Indigenous Man Receives 5 1/2 Year Sentence for Involvement in Calgary Stabbing

Calgary, Alberta – A Siksika man has been sentenced to 5 1/2 years in prison for his involvement in a brutal stabbing that left a Calgary woman covered in blood. Justice Mark Tyndale acknowledged the tragic Indigenous background of Troy Eagle Tail Feathers, which led to a more lenient sentence. However, the judge also noted the aggravating factor that the victim was a vulnerable Indigenous woman.

Tyndale highlighted the tension between two sections of the Criminal Code in cases where both the offender and victim are Indigenous. Despite considering Eagle Tail Feathers’ upbringing, which was marked by abuse and hardship, the judge found multiple aggravating factors to justify a sentence higher than the defense proposed.

The judge convicted Eagle Tail Feathers of aggravated assault, kidnapping, and driving while disqualified for his involvement in an attack on Colynda Beardy. With credit for pre-sentencing custody, Eagle Tail Feathers will serve an additional 31 months. His sister, Patricia Eagle Tail Feathers, who pleaded guilty to her role in the attack, is awaiting sentencing.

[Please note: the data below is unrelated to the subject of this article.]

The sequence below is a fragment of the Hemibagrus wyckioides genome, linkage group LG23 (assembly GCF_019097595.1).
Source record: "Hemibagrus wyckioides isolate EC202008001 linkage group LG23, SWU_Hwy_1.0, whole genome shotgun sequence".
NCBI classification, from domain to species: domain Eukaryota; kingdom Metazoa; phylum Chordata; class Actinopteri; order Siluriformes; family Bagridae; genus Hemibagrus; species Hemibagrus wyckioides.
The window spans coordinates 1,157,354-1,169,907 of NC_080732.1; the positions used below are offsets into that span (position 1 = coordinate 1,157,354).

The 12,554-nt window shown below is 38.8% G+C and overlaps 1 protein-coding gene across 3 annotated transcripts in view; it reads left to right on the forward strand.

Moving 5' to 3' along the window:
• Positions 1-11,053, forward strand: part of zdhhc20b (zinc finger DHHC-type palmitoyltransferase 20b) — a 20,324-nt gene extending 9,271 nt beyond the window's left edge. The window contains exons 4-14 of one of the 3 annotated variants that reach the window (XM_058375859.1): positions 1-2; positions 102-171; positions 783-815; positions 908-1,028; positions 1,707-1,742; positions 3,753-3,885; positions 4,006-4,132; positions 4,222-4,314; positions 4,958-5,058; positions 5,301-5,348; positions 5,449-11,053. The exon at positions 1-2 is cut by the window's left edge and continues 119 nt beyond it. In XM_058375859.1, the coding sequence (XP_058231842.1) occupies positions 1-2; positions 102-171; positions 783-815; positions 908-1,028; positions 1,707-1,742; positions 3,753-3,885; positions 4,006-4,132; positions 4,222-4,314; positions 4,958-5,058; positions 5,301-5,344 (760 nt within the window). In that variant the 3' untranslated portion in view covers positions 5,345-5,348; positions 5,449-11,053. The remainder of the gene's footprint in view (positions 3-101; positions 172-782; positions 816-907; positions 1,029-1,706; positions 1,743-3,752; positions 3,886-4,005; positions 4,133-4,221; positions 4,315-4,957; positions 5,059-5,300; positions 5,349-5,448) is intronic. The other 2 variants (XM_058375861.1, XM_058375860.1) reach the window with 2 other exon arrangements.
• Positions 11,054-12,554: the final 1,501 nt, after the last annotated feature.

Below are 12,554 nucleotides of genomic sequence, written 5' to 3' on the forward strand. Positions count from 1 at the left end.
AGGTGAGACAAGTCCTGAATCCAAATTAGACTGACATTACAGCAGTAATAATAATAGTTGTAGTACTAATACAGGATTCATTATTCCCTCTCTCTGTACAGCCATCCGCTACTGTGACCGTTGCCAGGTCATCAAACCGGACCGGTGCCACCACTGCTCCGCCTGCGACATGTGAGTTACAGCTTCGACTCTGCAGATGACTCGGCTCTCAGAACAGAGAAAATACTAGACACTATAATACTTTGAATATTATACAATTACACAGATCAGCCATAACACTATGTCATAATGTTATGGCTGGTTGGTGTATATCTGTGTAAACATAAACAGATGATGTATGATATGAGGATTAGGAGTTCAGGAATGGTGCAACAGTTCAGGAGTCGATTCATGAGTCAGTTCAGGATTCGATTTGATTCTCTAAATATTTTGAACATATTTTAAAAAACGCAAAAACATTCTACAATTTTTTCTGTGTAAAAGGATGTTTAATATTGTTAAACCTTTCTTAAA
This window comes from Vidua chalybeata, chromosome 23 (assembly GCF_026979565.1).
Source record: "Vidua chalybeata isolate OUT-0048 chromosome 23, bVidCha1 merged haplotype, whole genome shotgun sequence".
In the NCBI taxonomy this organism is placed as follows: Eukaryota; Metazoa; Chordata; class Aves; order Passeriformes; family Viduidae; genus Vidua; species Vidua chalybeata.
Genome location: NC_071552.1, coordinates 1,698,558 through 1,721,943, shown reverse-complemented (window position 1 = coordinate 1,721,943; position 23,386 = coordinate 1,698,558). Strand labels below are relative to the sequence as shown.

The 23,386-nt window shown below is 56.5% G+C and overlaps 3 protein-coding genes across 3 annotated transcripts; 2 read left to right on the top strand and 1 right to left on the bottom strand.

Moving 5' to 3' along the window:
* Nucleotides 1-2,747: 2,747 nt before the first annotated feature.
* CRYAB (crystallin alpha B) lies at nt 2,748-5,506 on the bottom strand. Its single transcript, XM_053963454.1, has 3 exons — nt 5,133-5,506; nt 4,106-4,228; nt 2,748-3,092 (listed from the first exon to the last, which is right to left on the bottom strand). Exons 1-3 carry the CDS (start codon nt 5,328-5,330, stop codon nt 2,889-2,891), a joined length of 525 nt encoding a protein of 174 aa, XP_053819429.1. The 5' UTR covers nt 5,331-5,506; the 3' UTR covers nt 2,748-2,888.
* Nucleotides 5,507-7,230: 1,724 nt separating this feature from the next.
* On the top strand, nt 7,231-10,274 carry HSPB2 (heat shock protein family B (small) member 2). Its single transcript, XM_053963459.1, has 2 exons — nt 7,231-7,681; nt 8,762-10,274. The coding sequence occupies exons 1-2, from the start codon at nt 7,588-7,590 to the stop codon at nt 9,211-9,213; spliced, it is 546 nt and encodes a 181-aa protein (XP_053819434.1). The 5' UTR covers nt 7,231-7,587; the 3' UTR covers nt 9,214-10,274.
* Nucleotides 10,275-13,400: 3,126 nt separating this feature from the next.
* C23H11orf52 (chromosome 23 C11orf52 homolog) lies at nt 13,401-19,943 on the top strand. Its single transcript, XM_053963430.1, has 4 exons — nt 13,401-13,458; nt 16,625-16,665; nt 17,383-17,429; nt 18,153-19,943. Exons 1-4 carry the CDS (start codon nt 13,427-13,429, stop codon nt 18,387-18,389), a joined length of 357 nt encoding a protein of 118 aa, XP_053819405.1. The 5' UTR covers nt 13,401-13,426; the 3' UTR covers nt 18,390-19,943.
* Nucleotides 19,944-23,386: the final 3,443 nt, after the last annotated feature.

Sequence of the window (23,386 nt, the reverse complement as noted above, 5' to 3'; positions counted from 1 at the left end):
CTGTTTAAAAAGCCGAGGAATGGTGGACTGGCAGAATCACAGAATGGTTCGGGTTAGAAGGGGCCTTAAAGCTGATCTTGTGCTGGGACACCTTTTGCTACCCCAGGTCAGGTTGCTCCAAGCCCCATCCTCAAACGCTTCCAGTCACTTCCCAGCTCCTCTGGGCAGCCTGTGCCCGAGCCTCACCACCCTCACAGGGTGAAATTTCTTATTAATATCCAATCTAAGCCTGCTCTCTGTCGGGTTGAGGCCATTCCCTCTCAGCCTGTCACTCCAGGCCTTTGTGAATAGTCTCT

The sentencing court took into account the historical background of colonialism, displacement, and residential schools that continue to impact Indigenous peoples. Tyndale emphasized the high moral culpability of Eagle Tail Feathers for actively participating in the serious offenses of aggravated assault and kidnapping.

In rejecting Eagle Tail Feathers’ claims of innocence, the judge noted his evasiveness and contradictions in his testimony. This case sheds light on the complex interplay between Indigenous heritage, the justice system, and the impact of historical traumas on individuals and communities. The sentencing reflects the ongoing disparities faced by Indigenous peoples in Canada’s legal system.

Overall, the case underscores the need for a nuanced approach to sentencing that considers the unique circumstances of both the offender and victim in Indigenous communities. Moving forward, it is crucial to address the underlying systemic issues that contribute to such incidents and work towards a more just and equitable justice system for all individuals, regardless of background.